- Two game series ended 5–5, with both away teams winning 3–2
- Game ended 1–1 with no away goal tiebreaker in place
- Dallas City went on hiatus for the 2018 season, meaning no competition for the cup was held
- Event returned in 2020, but only with Tulas Athletic and UPSL side Deportivo Alacranes taking part
- San Diego Boca folded after the 2013 season. The Flash did not take part in the 2016 season, meaning the derby was contested by the two new San Diego teams, Albion SC Pros and North County Battalion.
- Series ended tied 3–3 after two games
- 2012 series ended in tie, home team won respected leg 3–1
- Derby not played in 2013 as Atlanta went on hiatus
NPSL Members CupEdit
The NPSL Members Cup, originally called the NPSL Founders Cup, was a competition that ran from August to October 2019. It was initially intended to lead to a new professional league beginning play in the spring of 2020. However, following the departure of numerous previously announced teams and issues in launching the professional league the tournament was altered.
Records and championsEdit
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Directors, officers and management teamEdit
- Joe Barone – Brooklyn Italians – chairman (2013–current)
- Cindy Spera – chairman of soccer programs for New York Athletic Club – managing director (2018–current) formerly treasurer (2013–2016) and director of operations (2016–2018)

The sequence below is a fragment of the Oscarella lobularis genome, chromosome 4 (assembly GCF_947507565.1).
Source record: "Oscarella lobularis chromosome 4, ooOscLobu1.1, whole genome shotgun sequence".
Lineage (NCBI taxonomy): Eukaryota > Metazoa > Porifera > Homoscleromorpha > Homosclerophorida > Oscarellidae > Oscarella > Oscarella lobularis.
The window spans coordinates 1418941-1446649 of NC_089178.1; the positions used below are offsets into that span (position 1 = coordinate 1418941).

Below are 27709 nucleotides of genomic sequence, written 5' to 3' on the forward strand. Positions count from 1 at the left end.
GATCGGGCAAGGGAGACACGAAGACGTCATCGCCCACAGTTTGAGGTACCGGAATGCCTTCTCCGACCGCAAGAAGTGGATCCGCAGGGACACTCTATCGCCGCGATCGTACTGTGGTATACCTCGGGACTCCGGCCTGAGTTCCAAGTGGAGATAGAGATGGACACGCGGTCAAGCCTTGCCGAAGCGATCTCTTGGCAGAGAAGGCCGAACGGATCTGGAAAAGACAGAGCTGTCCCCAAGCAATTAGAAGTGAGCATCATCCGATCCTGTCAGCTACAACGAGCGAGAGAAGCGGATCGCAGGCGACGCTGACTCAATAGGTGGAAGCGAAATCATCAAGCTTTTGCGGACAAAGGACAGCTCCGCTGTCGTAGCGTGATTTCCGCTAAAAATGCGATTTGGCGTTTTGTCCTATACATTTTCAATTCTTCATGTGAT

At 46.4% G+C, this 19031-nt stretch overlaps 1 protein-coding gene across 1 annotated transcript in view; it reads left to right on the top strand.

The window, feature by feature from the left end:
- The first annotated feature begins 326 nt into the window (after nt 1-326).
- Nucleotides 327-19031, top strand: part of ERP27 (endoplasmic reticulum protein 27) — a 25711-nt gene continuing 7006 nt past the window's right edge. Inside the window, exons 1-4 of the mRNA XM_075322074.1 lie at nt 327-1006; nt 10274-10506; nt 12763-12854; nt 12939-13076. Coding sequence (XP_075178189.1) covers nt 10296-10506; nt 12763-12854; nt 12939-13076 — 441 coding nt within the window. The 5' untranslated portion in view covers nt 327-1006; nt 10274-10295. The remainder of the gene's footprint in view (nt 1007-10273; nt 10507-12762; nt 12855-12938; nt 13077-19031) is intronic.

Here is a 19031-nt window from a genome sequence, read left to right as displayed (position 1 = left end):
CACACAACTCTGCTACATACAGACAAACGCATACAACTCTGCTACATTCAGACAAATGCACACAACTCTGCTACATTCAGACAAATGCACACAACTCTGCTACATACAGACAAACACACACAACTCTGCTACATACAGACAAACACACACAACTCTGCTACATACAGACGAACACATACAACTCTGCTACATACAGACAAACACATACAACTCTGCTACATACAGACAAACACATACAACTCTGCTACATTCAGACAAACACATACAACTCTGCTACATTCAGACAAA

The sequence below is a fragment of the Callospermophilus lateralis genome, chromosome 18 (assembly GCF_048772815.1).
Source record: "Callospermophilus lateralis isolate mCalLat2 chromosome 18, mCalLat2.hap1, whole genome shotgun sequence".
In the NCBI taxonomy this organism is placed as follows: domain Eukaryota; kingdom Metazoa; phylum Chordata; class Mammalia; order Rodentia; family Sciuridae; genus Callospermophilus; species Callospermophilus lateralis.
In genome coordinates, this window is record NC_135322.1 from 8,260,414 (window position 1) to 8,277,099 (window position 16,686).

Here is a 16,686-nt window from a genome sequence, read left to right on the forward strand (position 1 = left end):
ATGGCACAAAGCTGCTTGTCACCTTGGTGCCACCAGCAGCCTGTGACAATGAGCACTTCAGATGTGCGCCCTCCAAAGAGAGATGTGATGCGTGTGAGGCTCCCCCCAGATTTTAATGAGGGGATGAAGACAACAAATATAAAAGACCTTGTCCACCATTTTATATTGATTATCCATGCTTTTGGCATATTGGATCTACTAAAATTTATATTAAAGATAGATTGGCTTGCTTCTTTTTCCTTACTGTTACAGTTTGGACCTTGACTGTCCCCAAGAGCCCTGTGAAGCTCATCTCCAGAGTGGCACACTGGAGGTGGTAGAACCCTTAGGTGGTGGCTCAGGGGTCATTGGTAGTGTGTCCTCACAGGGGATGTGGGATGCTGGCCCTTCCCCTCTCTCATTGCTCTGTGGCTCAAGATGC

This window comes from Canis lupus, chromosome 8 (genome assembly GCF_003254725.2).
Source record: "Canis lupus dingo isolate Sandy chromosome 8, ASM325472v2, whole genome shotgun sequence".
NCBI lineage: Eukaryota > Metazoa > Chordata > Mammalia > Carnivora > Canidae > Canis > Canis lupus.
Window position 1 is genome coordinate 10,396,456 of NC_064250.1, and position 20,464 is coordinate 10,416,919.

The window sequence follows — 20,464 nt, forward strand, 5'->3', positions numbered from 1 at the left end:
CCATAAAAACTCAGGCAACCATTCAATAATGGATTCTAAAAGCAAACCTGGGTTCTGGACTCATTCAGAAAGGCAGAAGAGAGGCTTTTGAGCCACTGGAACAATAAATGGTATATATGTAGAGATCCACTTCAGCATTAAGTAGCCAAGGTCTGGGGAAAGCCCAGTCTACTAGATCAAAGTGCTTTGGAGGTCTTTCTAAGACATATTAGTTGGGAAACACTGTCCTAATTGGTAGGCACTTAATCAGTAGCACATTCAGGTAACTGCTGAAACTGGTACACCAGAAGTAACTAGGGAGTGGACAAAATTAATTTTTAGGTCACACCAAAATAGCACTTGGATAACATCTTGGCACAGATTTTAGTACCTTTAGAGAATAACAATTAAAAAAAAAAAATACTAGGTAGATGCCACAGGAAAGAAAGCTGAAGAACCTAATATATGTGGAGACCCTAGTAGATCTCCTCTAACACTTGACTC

- Barry Dixon – founder, Jacksonville United – secretary (2013–present)
Current regional board members
- Kenny Farrell – New Orleans Jesters
- Sean McDaniel – Chattanooga FC
- Terry Lawriw – AFC Cleveland
- Cristian Brei – Madison 56ers
- William Forte – East Bay FC Stompers
- Kabba Joof – Rhode Island Reds FC
- Cindy Spera – managing director
- Gary Moody – media relations
- Paul Scott – director of officials
- Dina Case – director of membership development
In April 2020, the NPSL launched a competitive gaming competition to promote the growth of the league in new areas. The league hopes to "bring its community members together for friendly competition on a virtual pitch". The first eight clubs to formally join the new eSports league were Atlantic City FC, Central Florida Panthers SC, Denton Diablos FC, Duluth FC, Fort Worth Vaqueros, Milwaukee Torrent, Muskegon Risers, and Ozark FC.
The league partnered with Virtual Pro Gaming to assist in operations of the league. Clubs will play full 11 v 11 in pro clubs mode, on FIFA, EA Sports video game.
Clubs in the league also participate in the Lower League eCup, a competition geared towards players, supporters, and competitive gamers, however, is not a year-round competitive eSports league. Unlike the eNPSL, entry is not exclusive to clubs in the NPSL. Many NPSL clubs also offer periodic eSports competitions.